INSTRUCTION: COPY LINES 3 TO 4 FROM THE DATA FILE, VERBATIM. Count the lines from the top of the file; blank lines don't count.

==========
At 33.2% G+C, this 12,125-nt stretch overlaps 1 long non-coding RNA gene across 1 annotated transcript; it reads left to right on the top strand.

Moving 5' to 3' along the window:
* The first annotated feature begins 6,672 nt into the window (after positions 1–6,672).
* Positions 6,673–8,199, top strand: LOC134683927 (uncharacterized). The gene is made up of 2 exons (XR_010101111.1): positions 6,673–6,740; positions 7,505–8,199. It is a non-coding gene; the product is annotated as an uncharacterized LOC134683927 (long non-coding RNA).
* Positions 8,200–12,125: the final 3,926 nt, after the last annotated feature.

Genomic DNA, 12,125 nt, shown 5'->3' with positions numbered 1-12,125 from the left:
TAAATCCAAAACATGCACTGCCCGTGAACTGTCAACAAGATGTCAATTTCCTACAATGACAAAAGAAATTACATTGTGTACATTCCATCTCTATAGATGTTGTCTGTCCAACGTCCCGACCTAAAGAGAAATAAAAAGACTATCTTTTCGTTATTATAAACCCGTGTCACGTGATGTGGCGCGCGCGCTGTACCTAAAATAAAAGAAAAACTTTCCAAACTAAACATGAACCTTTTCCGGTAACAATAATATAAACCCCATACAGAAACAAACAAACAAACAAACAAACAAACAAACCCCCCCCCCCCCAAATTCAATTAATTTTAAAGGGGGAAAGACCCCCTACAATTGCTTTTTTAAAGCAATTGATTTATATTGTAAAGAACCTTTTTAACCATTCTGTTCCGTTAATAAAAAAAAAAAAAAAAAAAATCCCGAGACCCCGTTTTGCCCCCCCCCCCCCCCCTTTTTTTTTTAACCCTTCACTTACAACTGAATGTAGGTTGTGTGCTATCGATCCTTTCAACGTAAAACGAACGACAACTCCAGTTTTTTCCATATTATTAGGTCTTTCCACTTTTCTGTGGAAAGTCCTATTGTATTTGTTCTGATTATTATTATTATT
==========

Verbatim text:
* The first annotated feature begins 6,672 nt into the window (after positions 1–6,672).
* Positions 6,673–8,199, top strand: LOC134683927 (uncharacterized). The gene is made up of 2 exons (XR_010101111.1): positions 6,673–6,740; positions 7,505–8,199. It is a non-coding gene; the product is annotated as an uncharacterized LOC134683927 (long non-coding RNA).